- Changes in your cervical mucus: Cervical mucus changes before and during ovulation, taking on a texture and color similar to egg whites, and a stretchy or slick consistency. This change indicates peak fertility and helps sperm navigate toward the egg, as well as making sex more enjoyable.
- Periods aren’t very heavy or painful: Tracking period symptoms can help a person determine if you are dealing with any chronic gynecological conditions that may affect fertility.
- Healthy levels of anti-mullerian hormone: An AMH test provides insight into the number of eggs you have left and can determine if your ovaries are showing signs of early aging. 
Signs of Poor Fertility
On the other hand, there are some signs of low fertility as well:
- Menopause: Going through menopause or perimenopause means you will soon be unable to conceive. Menopause usually starts in the mid-late 40’s but can happen earlier. Read 24 Signs of Perimenopause.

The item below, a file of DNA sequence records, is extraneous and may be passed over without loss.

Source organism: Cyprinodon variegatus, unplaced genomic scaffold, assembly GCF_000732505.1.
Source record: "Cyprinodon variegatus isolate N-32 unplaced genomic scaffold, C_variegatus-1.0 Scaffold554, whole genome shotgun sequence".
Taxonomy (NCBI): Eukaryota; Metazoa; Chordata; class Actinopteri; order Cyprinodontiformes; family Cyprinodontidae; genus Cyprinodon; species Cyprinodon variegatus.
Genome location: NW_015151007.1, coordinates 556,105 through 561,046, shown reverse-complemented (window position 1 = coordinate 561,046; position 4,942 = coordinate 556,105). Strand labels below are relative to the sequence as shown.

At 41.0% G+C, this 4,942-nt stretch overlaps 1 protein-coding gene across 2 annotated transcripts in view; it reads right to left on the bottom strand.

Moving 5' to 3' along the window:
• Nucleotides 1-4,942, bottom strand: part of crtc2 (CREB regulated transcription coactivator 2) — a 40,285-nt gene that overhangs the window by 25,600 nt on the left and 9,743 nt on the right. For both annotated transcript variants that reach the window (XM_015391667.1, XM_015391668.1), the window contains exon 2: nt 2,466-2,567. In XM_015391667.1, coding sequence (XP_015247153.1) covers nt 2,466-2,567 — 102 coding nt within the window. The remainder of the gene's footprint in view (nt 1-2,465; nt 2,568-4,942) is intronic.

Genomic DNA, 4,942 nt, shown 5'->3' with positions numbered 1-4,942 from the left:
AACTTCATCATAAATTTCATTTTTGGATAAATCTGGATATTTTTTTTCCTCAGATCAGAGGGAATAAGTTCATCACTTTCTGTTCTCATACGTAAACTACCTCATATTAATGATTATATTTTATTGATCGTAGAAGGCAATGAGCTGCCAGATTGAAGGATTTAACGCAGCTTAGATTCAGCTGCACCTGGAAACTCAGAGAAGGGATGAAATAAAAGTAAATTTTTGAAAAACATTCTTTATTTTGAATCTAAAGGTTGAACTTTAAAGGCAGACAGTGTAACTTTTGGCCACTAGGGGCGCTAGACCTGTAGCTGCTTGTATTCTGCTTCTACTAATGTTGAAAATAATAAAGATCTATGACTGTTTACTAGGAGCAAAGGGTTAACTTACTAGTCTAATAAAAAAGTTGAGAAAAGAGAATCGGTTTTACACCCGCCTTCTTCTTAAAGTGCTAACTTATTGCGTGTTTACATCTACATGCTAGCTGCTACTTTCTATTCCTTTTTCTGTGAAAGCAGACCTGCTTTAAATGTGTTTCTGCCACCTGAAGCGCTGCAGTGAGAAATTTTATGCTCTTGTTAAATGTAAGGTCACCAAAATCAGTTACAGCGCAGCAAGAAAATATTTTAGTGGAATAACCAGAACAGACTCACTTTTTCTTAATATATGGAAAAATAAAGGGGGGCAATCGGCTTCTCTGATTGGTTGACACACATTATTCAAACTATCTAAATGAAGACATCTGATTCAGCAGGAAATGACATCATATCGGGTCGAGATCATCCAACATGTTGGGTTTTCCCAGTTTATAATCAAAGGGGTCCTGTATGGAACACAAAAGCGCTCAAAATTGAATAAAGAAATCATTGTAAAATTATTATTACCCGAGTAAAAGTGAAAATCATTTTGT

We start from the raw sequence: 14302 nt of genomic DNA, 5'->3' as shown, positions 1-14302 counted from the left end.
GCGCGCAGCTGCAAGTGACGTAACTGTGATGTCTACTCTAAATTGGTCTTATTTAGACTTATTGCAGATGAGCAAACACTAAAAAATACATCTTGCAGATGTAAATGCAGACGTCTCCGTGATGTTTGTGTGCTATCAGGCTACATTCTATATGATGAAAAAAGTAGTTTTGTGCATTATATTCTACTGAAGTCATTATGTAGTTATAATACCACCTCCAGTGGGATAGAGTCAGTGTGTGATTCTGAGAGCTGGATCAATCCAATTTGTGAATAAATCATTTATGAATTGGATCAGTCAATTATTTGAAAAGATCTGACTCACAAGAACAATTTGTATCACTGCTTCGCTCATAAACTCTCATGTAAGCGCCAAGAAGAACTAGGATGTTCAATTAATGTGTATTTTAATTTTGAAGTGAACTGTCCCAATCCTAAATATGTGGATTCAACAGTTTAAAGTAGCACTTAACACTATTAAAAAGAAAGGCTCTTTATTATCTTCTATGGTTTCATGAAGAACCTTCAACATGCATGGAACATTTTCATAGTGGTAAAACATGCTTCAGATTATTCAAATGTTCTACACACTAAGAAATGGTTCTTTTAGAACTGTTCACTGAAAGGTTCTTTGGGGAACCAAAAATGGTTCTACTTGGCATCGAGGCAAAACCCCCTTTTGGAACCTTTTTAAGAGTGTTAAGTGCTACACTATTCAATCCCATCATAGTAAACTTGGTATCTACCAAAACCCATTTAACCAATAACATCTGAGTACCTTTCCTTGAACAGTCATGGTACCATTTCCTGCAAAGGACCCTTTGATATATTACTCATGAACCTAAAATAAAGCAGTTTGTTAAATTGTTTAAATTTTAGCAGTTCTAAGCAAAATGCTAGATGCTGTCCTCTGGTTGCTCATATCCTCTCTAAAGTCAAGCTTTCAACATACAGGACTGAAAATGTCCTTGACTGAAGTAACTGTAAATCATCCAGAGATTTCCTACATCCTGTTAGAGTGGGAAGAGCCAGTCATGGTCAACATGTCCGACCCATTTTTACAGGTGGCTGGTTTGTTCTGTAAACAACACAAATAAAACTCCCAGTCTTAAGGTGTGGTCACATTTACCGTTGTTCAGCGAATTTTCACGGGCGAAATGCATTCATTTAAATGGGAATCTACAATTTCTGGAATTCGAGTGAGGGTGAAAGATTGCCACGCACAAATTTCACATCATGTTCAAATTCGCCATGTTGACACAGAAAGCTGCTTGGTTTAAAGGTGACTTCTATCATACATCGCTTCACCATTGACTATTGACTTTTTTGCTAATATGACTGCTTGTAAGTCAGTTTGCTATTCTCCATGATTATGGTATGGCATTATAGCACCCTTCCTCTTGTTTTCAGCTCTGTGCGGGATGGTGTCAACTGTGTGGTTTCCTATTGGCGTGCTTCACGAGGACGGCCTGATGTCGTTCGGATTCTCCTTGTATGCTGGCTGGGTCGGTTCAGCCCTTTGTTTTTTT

- Fibroids: Non-cancerous uterine tumors, known as fibroids, aren’t incredibly dangerous, but they are common and they can impact fertility.  Depending on the location of the fibroids, your ability to conceive and sustain pregnancy could be decreased.
- Endometriosis: Conceiving with endometriosis isn’t impossible, but you may have more issues than most when trying to get pregnant. There are some pregnancy complications to be wary of, including preterm labor and miscarriage. If you have endometriosis and are trying to conceive, I recommend talking to your doctor to find out what testing and products can help.
- PCOS: Polycystic ovarian syndrome (PCOS) typically causes abnormal ovulation, meaning it may create some challenges when trying to conceive. If you’d like to learn more, we have a whole article about getting pregnant with PCOS.
How to Track Fertility
If you’re attempting to track fertility, you’ll want to purchase some ovulation tests. Ovulation tests or ovulation predictor kits (OPK) are urine tests that indicate when you’re ovulating, AKA your fertile period.